Two Bottles of Relish


I’ve long been a fan of Lord Dunsany’s beautiful prose, and I can’t get as much of it as I would like. Much of his early work, now in the public domain, is high fantasy, which is a genre I’m not fond of. His later (non-public domain) work isn’t much published anymore. So I was overjoyed to discover that Harper Collins has reprinted Dunsany’s only volume of crime stories, Two Bottles of Relish: The Little Tales of Smethers and Other Stories — and at a very reasonable price. An early Christmas gift to me! Continue reading

A Little More than Kin, and Less than Kind


My husband and I had a quiet evening at home last night, watching a Columbo episode: “Short Fuse”. He and I are huge Columbo fans; we have both entire series (the original 1970’s series, and the late eighties/early nineties series) on DVD. I’ve seen the entire seventies series several times, plus a few episodes of the generally inferior “new” series.

Anyway, the plot of “Short Fuse” is as follows: David Buckner (James Gregory) is president of Stanford Chemicals, which is owned by his wife, Doris “Dory” Buckner, née Stanford (Ida Lupino). Buckner wants to sell Stanford Chemicals to The Conglomerate. He is opposed by his nephew, Roger Stanford (Roddy McDowall), whose father founded Stanford Chemicals. Roger’s parents (both chemists?) died in a chemical explosion when Roger was underage, and apparently his Aunt Dory became his guardian and inherited the company.

For some reason, Roger doesn’t have enough shares in the family company to block the sale, but he does have influence over his Aunt Dory, who does. Buckner tries to blackmail Roger into dropping his opposition, so that Aunt Dory will also agree to the sale. Luckily, Roger is also a boy genius chemist (PhD before he was 21!); he fixes up an exploding cigar box to kill Buckner. He then plants evidence to suggest that the company vice-president, Everitt Logan, is engaged in industrial espionage for a competitor.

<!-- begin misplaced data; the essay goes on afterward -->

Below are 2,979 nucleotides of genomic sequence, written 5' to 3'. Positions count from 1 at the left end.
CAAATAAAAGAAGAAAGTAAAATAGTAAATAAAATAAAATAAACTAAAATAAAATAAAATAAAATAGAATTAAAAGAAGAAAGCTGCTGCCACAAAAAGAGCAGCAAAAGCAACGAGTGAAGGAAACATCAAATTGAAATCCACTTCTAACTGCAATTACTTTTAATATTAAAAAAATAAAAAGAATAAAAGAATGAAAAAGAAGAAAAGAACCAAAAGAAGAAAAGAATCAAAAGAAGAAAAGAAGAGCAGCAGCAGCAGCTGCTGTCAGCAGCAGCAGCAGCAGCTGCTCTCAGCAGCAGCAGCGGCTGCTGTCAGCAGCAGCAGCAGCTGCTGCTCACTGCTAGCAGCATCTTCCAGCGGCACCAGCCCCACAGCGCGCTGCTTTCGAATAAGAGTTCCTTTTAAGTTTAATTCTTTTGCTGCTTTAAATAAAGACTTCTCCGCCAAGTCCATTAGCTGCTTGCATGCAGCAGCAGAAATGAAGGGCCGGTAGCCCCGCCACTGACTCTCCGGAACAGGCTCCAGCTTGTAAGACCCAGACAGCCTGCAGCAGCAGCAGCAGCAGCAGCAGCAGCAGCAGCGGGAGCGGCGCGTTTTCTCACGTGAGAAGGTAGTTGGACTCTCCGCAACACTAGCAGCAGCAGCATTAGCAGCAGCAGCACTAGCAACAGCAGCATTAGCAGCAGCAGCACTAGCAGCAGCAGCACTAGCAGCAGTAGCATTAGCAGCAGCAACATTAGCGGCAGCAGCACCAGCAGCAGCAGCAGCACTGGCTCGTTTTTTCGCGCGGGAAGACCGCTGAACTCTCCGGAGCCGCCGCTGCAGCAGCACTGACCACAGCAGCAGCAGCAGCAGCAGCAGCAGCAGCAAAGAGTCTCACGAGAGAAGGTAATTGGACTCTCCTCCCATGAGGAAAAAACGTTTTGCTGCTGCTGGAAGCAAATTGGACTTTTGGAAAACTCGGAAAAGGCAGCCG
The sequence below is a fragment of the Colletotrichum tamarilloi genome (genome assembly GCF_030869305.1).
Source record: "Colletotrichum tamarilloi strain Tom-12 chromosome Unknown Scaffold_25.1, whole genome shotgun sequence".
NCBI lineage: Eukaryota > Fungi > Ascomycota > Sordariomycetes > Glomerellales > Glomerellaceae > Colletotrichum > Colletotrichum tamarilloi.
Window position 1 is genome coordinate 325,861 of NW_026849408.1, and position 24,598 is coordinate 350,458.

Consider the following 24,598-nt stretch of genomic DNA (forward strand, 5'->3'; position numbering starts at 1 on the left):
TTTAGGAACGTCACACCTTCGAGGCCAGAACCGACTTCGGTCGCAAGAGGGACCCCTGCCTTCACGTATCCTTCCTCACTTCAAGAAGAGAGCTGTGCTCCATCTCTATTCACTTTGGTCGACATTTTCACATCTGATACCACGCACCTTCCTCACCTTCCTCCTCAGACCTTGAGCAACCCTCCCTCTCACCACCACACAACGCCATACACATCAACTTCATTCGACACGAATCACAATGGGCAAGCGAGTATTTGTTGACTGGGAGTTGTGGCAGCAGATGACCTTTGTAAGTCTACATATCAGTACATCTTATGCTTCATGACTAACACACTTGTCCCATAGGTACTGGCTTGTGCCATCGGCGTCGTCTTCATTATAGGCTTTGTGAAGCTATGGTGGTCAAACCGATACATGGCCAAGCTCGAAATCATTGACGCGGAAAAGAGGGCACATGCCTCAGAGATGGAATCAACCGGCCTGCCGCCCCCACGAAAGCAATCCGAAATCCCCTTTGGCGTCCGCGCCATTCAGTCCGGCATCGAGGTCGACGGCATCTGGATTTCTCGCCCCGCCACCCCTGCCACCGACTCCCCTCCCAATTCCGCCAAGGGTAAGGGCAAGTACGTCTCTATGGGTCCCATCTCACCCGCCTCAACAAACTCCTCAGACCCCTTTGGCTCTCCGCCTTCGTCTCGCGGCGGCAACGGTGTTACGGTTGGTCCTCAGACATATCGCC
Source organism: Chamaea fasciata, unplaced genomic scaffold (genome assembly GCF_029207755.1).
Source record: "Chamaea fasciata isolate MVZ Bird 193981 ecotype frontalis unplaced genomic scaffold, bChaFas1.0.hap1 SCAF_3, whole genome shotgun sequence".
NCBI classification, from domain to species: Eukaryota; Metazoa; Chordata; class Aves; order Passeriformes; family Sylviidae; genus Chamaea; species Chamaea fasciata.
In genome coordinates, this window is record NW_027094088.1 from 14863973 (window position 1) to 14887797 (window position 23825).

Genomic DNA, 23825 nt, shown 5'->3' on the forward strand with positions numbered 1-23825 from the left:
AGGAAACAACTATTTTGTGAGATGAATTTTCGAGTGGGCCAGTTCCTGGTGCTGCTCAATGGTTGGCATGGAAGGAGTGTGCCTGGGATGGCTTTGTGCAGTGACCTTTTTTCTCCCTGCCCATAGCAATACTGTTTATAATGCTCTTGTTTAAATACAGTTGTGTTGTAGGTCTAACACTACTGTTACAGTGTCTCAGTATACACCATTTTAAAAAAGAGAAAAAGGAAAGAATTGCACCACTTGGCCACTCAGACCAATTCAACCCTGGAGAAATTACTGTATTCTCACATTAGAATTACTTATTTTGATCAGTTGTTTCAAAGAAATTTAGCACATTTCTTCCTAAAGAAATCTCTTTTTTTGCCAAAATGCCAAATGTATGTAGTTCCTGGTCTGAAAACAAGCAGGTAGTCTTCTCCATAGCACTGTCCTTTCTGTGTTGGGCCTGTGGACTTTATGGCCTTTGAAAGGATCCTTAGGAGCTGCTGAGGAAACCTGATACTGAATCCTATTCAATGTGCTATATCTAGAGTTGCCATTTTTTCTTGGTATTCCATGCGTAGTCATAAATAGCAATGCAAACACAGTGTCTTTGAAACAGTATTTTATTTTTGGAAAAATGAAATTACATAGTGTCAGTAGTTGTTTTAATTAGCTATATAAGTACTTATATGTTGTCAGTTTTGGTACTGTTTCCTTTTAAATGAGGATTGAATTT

Buckner goes “BOOM!”. Aunt Dory fires Logan, then appoints Roger to be the head of Stanford Chemicals. Everything is going Roger’s way, until Columbo discovers the truth. End of story.

It’s a pretty good episode. Roddy McDowall seems to be having fun in his role, with his groovier-than-Greg-Brady poet shirts and his incredibly tight jeans. James Gregory is always a pleasure to watch, and Ida Lupino is lovely. Peter Falk is his usual terrific self. But let’s be honest — the plot is way more convoluted than it needs to be, and doesn’t entirely make sense.

If Roger’s father founded Stanford Chemicals, and Roger is now an adult, why does Aunt Dory still own it? Why doesn’t Roger have the controlling shares? Wouldn’t this all make more sense if the company were owned by Roger’s mother, and David Buckner was his stepfather? No mysterious, parent-killing explosions at the plant when Roger was underage, no guardian arrangements — so much cleaner.

Ah, but then it would be patricide.

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